Judge Rules Clinicians Cannot Object to Abortions on Moral or Religious Grounds
Summary from AllSides News Team
Featured Coverage of this Story
From the LeftFederal judge strikes down rule allowing clinicians to object to abortions for moral or religious reasons
A federal judge in New York on Wednesday struck down a new Trump administration rule that would have allowed health care clinicians to refuse to provide abortions for moral or religious reasons.
U.S. District Judge Paul A. Engelmayer of the Southern District of New York rejected the federal rule after women's groups, health organizations and multiple states sued the Department of Health and Human Services, arguing the exemptions were unconstitutional.
Engelmayer ruled that the so-called conscience rule was too coercive, allowing HHS to withhold billions in federal funding unless health...
From the LeftJudge strikes down new Trump rule on religious objections
NEW YORK (AP) — A federal judge on Wednesday struck down a new Trump administration rule that could open the way for more health care workers to refuse to participate in abortions or other procedures on moral or religious grounds.
U.S. District Judge Paul A. Engelmayer said the U.S. Health and Human Services Department overstepped its authority and went beyond existing law in issuing the rule. He also said that the measure could be costly, burdensome and damaging to emergency care and that the whole rationale for the rule was...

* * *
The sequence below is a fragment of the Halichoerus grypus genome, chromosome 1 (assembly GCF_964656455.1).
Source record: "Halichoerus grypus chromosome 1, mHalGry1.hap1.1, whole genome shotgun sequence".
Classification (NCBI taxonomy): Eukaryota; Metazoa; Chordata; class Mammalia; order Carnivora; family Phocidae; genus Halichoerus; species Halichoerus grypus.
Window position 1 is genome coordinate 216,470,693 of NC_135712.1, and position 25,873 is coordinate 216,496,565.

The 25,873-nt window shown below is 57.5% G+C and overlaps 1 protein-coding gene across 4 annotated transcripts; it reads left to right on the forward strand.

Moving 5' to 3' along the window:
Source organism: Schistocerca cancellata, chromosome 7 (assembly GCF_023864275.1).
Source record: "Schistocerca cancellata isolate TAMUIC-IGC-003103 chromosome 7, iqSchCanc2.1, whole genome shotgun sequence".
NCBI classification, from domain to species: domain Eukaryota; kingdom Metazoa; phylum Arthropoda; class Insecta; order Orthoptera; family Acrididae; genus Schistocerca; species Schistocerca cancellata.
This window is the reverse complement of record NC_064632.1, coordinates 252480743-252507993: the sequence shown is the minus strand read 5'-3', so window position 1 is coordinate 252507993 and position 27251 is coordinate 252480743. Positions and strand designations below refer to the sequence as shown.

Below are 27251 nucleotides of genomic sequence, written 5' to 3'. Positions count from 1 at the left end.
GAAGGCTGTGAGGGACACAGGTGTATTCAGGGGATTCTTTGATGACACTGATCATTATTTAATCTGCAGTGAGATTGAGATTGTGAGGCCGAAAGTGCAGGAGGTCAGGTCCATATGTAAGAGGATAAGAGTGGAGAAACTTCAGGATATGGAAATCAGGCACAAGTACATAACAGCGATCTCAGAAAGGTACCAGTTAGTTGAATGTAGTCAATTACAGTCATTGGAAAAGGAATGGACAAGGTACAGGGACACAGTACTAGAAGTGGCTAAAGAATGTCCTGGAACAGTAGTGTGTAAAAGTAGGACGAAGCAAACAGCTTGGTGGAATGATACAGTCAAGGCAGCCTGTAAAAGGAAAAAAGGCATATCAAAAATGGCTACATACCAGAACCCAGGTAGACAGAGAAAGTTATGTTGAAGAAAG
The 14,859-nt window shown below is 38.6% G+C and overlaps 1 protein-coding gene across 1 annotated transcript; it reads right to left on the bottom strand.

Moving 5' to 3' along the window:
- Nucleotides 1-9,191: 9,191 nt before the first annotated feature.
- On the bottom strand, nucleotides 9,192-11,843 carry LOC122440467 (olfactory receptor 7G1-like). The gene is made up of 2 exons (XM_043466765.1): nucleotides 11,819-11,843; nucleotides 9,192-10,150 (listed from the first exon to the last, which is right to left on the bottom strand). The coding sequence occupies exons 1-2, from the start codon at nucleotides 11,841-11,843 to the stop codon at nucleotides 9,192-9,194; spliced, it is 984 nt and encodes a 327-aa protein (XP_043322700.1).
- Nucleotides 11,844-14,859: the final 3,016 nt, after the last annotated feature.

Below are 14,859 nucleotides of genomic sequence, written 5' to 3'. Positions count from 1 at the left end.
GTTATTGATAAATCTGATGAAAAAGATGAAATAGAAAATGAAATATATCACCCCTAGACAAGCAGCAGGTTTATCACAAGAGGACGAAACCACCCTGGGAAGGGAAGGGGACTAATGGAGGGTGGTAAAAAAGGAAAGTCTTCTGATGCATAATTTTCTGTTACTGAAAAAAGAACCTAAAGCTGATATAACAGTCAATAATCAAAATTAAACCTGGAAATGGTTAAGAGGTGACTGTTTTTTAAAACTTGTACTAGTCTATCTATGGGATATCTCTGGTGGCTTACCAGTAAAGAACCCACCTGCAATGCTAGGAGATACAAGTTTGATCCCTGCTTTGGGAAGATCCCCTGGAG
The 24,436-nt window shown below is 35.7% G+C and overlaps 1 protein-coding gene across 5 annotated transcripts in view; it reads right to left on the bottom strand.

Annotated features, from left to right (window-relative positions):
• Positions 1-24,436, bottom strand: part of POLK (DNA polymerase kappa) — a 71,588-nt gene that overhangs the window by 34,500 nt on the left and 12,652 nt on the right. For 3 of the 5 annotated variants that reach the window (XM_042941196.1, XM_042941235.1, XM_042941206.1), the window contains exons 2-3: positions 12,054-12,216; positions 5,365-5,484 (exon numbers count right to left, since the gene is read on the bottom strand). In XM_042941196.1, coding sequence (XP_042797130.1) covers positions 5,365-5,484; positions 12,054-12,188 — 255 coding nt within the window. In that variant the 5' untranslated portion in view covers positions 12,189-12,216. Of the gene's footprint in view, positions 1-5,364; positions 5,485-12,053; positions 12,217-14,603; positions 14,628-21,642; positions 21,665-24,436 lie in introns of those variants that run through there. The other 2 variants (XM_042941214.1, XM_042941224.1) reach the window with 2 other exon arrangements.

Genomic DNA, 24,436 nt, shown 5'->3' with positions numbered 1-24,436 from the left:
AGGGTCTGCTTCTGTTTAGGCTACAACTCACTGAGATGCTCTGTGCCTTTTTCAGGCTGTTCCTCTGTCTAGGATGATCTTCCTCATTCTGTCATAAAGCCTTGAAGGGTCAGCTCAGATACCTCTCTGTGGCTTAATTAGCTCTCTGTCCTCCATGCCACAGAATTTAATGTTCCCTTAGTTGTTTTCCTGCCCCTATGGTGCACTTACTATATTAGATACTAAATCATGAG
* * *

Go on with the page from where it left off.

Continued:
From the RightJudge Rules Federally Funded Doctors and Nurses Must Ignore Conscience and Perform Abortions If Asked to Do So
A federal judge ruled Wednesday that President Donald J. Trump's Health and Human Services "conscience rule" that allows doctors, nurses, physicians assistant and more health care providers to refuse participation in abortion based on moral and religious grounds was unconstitutional. New York attorney General Letitia James led the lawsuit on behalf of 19 states and the District of Columbia, which argued that the policy allows Americans to "openly discriminate and refuse to provide necessary health care to patients based on providers’ ‘religious beliefs or moral objections.'"